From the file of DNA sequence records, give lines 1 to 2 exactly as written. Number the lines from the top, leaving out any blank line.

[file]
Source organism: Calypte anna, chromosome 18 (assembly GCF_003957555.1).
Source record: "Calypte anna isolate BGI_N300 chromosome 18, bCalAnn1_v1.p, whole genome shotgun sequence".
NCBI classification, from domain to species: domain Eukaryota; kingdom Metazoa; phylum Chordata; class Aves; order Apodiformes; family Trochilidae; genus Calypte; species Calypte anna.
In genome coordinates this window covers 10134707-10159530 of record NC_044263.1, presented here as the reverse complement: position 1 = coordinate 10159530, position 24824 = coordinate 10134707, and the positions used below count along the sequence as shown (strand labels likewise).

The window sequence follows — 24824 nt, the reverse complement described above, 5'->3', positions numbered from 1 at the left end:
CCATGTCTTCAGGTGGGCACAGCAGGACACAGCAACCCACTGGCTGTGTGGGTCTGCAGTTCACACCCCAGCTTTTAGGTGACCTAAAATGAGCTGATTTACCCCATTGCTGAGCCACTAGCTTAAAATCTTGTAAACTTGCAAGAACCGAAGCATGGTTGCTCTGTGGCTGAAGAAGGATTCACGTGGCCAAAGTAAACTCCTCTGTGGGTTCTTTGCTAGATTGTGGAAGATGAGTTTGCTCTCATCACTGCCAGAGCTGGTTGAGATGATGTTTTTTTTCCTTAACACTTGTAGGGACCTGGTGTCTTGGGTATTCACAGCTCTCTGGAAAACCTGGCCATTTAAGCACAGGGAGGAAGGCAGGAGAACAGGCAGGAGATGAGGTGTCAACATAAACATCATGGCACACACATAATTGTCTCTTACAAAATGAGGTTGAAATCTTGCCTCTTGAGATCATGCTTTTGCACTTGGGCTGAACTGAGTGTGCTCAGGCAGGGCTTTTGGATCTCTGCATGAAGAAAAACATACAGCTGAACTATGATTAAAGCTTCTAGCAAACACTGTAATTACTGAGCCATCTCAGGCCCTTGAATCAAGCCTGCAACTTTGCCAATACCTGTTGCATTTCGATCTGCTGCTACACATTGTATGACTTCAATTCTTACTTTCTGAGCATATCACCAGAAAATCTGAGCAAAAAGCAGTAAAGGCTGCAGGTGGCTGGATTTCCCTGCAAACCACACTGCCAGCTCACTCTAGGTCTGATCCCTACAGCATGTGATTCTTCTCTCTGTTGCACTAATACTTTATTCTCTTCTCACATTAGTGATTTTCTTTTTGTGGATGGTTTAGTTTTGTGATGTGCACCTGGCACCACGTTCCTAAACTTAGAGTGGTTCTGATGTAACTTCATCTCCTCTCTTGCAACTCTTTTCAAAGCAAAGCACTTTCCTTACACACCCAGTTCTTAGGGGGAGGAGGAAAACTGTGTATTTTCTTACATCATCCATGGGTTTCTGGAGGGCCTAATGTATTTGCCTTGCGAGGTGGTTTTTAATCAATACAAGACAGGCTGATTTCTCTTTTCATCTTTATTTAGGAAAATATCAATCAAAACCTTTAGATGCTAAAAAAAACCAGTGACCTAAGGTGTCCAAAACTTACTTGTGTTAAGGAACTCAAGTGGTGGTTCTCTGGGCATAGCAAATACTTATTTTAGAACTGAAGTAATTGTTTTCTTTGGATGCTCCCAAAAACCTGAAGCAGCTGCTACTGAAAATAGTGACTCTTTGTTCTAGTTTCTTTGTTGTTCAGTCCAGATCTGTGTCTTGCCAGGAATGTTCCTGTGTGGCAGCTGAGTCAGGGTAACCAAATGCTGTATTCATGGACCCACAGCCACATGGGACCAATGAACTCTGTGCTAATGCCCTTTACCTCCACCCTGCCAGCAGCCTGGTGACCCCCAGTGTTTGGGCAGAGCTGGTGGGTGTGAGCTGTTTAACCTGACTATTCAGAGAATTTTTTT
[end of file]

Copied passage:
Source organism: Calypte anna, chromosome 18 (assembly GCF_003957555.1).
Source record: "Calypte anna isolate BGI_N300 chromosome 18, bCalAnn1_v1.p, whole genome shotgun sequence".